What is freedom for? Scripture does tell us. In St. Paul’s letter to the Galatians 5:13 we read; “After all, brothers [and sisters], you were called to be free; do not use your freedom as an opening for self-indulgence, but be servants to one another in love, since the whole of the Law is summarized in the one commandment: You must love your neighbor as yourself.” We were created in God’s image and likeness (Gn 1:27), and “God is Love” (1 Jn 4:8). We therefore were created to Love. But to truly Love, one must have the option not to Love, because Love is a gift freely given. So, this is then why we have freedom; to be available for Love! Love is choosing to do what is best for another, not counting the cost, or seeking gain for yourself. To choose to love, requires that we be free to choose not to love, or, that is to sin. The only proper use of freedom is to choose to love and serve others. Nothing else will make us happy. Freedom can be abused, as we seek to find ways to be happy, but it only leads to slavery unless we choose to Love and serve others.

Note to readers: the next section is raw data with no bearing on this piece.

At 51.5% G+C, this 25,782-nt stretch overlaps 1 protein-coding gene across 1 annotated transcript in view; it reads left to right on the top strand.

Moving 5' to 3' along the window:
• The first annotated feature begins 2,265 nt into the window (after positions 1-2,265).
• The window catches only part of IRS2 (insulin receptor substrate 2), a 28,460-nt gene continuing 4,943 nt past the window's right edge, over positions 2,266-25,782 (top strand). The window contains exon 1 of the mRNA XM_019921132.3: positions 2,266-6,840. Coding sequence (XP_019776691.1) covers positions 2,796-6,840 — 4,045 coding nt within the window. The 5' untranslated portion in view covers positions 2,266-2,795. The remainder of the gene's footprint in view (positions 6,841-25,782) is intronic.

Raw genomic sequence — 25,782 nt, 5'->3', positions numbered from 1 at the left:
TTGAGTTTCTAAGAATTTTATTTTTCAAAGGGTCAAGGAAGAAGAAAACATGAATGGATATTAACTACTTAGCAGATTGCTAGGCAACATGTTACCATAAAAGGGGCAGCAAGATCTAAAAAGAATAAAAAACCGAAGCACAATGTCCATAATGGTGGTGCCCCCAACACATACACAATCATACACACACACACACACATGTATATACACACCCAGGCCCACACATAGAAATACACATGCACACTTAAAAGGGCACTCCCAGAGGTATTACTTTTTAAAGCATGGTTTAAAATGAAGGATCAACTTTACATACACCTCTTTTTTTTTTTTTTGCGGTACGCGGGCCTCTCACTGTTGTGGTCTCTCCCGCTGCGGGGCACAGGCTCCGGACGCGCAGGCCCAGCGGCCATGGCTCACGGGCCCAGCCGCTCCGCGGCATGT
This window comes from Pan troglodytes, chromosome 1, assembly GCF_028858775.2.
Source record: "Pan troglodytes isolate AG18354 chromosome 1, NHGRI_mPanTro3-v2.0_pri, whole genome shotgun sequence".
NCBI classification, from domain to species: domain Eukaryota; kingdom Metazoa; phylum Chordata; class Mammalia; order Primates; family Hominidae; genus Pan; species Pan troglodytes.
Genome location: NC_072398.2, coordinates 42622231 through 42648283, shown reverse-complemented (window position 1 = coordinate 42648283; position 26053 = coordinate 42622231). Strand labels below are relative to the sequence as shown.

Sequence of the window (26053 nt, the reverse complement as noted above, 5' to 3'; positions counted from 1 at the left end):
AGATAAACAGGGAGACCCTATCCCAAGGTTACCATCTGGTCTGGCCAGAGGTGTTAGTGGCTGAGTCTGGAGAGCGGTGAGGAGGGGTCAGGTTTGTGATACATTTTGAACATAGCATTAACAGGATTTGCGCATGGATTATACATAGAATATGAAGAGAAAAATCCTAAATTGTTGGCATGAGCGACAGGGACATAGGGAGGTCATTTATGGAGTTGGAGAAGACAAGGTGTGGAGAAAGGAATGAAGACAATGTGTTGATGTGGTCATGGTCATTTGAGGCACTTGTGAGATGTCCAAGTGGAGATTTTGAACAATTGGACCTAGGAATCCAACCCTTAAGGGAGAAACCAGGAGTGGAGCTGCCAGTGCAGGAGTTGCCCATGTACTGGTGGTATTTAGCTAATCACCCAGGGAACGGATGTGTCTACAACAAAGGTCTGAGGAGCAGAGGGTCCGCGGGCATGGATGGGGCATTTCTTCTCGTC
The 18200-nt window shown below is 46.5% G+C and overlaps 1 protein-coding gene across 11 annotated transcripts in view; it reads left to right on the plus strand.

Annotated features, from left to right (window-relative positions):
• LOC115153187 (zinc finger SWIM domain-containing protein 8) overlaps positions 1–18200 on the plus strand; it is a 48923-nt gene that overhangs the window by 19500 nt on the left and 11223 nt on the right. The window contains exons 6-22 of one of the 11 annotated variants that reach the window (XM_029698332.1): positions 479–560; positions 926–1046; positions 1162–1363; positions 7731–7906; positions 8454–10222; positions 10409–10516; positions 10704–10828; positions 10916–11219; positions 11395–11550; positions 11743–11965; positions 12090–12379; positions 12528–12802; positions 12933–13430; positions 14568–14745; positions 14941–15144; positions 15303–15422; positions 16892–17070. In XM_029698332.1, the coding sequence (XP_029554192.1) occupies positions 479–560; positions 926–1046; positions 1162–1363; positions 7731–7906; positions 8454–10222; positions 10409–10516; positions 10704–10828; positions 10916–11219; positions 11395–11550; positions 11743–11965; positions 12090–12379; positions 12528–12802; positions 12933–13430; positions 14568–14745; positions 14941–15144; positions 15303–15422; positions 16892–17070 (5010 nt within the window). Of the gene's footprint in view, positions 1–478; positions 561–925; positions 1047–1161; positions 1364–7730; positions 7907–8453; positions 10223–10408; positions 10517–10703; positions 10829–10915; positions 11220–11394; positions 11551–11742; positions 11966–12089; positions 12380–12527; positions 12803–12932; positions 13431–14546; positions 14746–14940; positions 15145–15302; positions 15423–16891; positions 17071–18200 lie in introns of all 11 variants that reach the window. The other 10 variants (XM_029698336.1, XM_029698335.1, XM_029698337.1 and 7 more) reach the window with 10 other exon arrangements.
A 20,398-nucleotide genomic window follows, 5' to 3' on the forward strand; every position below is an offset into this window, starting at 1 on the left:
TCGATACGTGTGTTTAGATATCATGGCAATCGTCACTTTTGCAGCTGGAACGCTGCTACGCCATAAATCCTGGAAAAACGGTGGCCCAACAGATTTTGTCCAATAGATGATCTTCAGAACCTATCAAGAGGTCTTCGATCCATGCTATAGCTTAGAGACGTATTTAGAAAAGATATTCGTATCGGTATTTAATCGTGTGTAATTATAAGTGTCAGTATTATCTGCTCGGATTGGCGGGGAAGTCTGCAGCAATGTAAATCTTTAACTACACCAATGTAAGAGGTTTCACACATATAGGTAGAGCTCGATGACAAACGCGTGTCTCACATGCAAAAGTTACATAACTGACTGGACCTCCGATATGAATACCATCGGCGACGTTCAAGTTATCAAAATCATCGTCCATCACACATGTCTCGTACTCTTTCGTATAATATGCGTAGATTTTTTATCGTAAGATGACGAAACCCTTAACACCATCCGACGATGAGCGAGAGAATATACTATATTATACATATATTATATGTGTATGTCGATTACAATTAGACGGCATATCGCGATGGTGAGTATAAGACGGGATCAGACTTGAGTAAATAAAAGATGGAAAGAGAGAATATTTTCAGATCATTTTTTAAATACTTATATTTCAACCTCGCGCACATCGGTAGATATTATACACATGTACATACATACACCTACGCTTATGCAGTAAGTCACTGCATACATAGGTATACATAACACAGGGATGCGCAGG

We all have a common purpose in our lives; to Love and serve one another. Our unique purpose, or vocation, is the specific way we love and serve others, using the gifts and talents God uniquely gave us. Finding your vocation is simply finding your way to love and serve others. Finding that vocation requires that we accept our freedom, and use it for love and service, and avoid slavery. Therefore, finding God’s will in our lives, requires detachment from slavery, so to be free to love and serve in the ways guided by the desires God has put in our heart. How do we do this? Well the above passage also shows us “the way” to the promised land. Let me explain.